seenitB4 03/04/12 - 05:18 am
Won't be easy to pass this

Won't be easy to pass this time though...South Richmond county ain't happy.

dichotomy 03/04/12 - 11:34 am
"ain't happy" don't quite

"ain't happy" don't quite describe it seenit. "one step from armed revolt" is closer. And we should be. The Planning and Zoning folks used a baldfaced lie about the "pending boom of residential construction in south Richmond county" as an excuse to rezone our property and then the RC tax man raised the taxes on our vacant land. Then the commissioners immediately supported a study that said "discourage development south of Spirit Creek". Then they took all of our higher taxes and spent them somewhere....but not out here. Excuse me.....can I get a property tax refund based on intentional fraudulent valuation and blatant discrimination in district based tax spending?

Now, back to the article. A history of SPLOSTs. Here is the history in a nutshell. We gave state an local governments a huge amount of our money and they wasted it, gave it away, defrauded us, put it into pet projects and programs, and NOW they keep coming back with a new SPLOST every year or two wanting us to fund that which we have already paid. That is the history of SPLOST in a nutshell. We gave them 6% of our income in taxes, 4% sales tax, and 12.9 cents per gallon gasoline tax, an undefinable and arbitrary ad valorem tax, and an undefinable amount of PROPERTY tax which is open ended and has two ways for them to stick it to us.....millage rate and "valuation". They tax us when it's coming in, when it's going out, and on stuff that we already have already bought paid every year with an every increasing property tax and ad valorem tax. ENOUGH IS ENOUGH.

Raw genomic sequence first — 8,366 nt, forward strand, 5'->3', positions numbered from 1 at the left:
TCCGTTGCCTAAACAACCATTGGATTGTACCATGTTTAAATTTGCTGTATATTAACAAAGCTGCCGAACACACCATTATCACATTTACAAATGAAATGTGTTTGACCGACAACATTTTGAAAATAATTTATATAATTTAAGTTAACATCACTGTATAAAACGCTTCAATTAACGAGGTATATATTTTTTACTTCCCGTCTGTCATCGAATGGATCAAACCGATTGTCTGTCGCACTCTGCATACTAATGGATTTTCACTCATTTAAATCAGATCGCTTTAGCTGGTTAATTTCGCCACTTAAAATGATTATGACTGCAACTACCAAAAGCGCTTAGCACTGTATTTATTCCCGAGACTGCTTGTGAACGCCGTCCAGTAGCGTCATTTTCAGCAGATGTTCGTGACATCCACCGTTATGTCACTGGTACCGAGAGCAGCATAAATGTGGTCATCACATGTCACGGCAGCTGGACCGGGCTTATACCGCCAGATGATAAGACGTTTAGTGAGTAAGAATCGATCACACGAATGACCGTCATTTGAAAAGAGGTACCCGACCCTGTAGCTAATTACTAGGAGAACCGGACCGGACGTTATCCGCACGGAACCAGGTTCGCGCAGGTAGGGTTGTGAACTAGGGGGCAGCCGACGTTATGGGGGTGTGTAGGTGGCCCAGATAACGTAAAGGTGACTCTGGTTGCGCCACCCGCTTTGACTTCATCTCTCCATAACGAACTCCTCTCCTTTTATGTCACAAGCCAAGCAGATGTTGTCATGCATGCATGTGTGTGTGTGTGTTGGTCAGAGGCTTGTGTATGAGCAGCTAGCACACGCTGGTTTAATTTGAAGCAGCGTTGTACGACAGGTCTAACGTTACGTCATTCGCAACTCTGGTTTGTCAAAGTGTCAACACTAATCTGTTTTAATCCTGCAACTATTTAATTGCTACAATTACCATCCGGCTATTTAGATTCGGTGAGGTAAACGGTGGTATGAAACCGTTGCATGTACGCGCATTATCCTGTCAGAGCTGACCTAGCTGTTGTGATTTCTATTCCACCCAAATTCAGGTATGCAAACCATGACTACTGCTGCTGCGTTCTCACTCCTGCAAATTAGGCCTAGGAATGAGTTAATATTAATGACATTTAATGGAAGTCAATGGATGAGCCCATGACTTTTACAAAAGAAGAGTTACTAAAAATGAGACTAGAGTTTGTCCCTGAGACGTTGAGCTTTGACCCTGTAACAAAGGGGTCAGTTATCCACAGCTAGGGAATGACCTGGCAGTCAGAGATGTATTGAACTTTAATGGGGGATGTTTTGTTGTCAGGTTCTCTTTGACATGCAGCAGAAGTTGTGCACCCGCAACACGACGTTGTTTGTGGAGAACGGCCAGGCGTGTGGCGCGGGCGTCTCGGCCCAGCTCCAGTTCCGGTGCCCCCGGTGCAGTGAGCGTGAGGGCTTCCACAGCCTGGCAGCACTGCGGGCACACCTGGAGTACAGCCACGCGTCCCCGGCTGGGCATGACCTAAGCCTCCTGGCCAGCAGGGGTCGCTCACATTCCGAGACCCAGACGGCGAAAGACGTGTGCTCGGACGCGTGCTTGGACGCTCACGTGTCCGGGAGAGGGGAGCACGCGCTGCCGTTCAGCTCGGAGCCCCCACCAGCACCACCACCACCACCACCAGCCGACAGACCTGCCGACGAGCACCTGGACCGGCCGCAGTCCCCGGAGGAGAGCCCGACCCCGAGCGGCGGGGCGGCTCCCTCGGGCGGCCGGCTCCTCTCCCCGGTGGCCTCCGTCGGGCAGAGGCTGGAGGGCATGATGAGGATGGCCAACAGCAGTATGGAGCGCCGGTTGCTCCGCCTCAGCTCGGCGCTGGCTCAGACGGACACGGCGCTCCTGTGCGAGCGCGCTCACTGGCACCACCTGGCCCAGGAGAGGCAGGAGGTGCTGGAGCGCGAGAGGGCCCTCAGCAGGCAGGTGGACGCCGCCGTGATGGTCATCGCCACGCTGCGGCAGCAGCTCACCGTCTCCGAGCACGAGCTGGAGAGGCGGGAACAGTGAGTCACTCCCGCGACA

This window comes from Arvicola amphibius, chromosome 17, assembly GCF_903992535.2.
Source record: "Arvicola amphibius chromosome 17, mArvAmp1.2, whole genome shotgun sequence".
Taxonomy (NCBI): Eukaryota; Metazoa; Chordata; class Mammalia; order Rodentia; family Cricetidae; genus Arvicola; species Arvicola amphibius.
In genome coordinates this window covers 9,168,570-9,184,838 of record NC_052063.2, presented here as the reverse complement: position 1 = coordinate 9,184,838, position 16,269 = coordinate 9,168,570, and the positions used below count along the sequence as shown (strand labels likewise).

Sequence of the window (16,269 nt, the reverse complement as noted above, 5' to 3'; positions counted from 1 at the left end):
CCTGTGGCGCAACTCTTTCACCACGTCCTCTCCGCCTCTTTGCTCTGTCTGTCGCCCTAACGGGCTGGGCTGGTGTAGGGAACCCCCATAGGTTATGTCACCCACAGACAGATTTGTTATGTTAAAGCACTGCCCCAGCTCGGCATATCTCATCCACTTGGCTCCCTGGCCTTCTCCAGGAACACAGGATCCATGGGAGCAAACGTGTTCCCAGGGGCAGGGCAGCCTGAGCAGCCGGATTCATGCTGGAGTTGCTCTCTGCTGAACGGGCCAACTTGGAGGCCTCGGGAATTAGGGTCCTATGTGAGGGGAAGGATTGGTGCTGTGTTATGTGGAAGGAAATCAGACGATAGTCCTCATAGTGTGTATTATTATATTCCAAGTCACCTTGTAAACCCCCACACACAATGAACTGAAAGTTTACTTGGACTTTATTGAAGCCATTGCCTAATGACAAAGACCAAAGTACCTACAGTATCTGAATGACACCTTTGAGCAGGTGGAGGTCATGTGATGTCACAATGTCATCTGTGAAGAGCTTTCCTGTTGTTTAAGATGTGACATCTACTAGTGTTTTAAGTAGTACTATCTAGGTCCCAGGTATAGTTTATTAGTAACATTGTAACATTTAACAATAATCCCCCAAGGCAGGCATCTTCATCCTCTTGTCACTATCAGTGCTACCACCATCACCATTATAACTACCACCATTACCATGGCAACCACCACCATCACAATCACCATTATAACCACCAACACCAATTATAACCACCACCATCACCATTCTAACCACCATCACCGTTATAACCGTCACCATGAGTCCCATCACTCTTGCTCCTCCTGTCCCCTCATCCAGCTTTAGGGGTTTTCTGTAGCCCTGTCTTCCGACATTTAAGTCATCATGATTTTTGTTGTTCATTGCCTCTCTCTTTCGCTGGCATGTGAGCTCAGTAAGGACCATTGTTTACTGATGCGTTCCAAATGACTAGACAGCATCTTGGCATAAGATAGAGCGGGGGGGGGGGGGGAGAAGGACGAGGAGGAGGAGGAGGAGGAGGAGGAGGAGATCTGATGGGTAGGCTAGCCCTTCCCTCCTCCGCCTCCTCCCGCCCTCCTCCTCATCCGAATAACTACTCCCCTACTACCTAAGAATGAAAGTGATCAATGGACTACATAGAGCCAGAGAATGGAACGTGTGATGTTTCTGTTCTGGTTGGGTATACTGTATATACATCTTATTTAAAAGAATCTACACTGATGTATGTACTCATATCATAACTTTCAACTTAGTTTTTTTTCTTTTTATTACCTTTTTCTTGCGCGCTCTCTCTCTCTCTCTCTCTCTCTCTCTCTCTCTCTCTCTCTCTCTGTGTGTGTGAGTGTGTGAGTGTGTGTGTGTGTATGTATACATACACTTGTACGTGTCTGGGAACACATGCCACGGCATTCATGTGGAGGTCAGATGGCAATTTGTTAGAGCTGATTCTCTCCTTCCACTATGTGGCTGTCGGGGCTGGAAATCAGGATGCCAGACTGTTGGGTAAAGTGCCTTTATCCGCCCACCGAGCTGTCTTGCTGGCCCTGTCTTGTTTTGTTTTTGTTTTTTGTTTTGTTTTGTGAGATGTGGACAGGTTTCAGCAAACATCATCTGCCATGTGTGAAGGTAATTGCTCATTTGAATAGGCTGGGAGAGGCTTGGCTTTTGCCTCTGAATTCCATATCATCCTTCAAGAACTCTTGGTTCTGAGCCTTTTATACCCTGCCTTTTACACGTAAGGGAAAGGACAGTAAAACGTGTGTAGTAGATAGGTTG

Quit giving them the easy way out. Stand up and send them a message. Vote NO on all SPLOSTs and any other sneaky name they come up with for "another tax to pay for something you have already paid for".

We gave them 4% sales tax. They now take 7% sales tax. Now they want 8% sales tax (TSPLOST). And next year or the year after they will want 10% sales tax. Meanwhile, back at the ranch, they are all working like cats covering up you know what to figure out how to RAISE PROPERTY TAXES.....AFTER they get you to approve the 8% sales tax.

These SPLOSTs are not "just a penny". They are an 8% sales tax. And that is addition to our 6% STATE INCOME TAX, outrageous and disproportionate PROPERTY TAX, and a 12.9 cent GASOLINE TAX on every gallon of gas.

They get plenty of money. Stop thinking about giving them more and start thinking about demanding that they use what they already get more judiciously and for what it was originally intended. Cut spending and stop the giveaway programs.

Back to Top
Top headlines
December glitch for Ga. drivers
Drivers with December birthdays are getting a reminder letter instead of a paper bill as the state continues to work through issues with vendors responsible for sending the bills.
Search Augusta jobs